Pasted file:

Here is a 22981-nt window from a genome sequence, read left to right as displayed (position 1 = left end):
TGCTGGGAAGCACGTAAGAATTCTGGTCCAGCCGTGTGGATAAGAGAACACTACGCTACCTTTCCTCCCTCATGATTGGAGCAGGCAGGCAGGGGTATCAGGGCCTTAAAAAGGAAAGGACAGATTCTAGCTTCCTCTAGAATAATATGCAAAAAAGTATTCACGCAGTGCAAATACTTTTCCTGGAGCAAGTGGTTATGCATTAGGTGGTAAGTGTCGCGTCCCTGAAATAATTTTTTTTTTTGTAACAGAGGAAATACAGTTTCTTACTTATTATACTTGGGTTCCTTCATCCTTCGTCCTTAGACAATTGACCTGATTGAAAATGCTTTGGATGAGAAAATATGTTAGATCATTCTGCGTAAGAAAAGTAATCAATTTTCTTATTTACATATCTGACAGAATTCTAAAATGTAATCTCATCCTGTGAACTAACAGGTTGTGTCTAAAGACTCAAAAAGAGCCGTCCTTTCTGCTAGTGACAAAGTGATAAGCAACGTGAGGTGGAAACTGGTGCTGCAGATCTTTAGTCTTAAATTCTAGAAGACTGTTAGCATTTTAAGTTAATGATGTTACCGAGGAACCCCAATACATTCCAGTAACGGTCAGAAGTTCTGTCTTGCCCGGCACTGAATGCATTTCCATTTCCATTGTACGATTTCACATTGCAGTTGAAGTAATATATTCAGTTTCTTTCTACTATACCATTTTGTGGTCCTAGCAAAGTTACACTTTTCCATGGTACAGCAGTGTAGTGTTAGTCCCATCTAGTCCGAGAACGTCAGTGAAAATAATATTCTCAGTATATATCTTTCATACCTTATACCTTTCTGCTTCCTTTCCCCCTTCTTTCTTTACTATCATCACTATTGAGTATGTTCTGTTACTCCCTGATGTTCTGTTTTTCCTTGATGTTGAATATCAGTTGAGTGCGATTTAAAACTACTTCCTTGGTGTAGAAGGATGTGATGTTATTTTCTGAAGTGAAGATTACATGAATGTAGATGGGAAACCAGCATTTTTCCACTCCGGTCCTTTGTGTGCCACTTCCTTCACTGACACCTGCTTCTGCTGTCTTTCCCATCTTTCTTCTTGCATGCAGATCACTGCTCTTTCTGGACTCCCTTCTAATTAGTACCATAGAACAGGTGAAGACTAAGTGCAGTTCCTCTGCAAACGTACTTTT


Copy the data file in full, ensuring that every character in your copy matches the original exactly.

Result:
Here is a 22981-nt window from a genome sequence, read left to right as displayed (position 1 = left end):
TGCTGGGAAGCACGTAAGAATTCTGGTCCAGCCGTGTGGATAAGAGAACACTACGCTACCTTTCCTCCCTCATGATTGGAGCAGGCAGGCAGGGGTATCAGGGCCTTAAAAAGGAAAGGACAGATTCTAGCTTCCTCTAGAATAATATGCAAAAAAGTATTCACGCAGTGCAAATACTTTTCCTGGAGCAAGTGGTTATGCATTAGGTGGTAAGTGTCGCGTCCCTGAAATAATTTTTTTTTTTGTAACAGAGGAAATACAGTTTCTTACTTATTATACTTGGGTTCCTTCATCCTTCGTCCTTAGACAATTGACCTGATTGAAAATGCTTTGGATGAGAAAATATGTTAGATCATTCTGCGTAAGAAAAGTAATCAATTTTCTTATTTACATATCTGACAGAATTCTAAAATGTAATCTCATCCTGTGAACTAACAGGTTGTGTCTAAAGACTCAAAAAGAGCCGTCCTTTCTGCTAGTGACAAAGTGATAAGCAACGTGAGGTGGAAACTGGTGCTGCAGATCTTTAGTCTTAAATTCTAGAAGACTGTTAGCATTTTAAGTTAATGATGTTACCGAGGAACCCCAATACATTCCAGTAACGGTCAGAAGTTCTGTCTTGCCCGGCACTGAATGCATTTCCATTTCCATTGTACGATTTCACATTGCAGTTGAAGTAATATATTCAGTTTCTTTCTACTATACCATTTTGTGGTCCTAGCAAAGTTACACTTTTCCATGGTACAGCAGTGTAGTGTTAGTCCCATCTAGTCCGAGAACGTCAGTGAAAATAATATTCTCAGTATATATCTTTCATACCTTATACCTTTCTGCTTCCTTTCCCCCTTCTTTCTTTACTATCATCACTATTGAGTATGTTCTGTTACTCCCTGATGTTCTGTTTTTCCTTGATGTTGAATATCAGTTGAGTGCGATTTAAAACTACTTCCTTGGTGTAGAAGGATGTGATGTTATTTTCTGAAGTGAAGATTACATGAATGTAGATGGGAAACCAGCATTTTTCCACTCCGGTCCTTTGTGTGCCACTTCCTTCACTGACACCTGCTTCTGCTGTCTTTCCCATCTTTCTTCTTGCATGCAGATCACTGCTCTTTCTGGACTCCCTTCTAATTAGTACCATAGAACAGGTGAAGACTAAGTGCAGTTCCTCTGCAAACGTACTTTT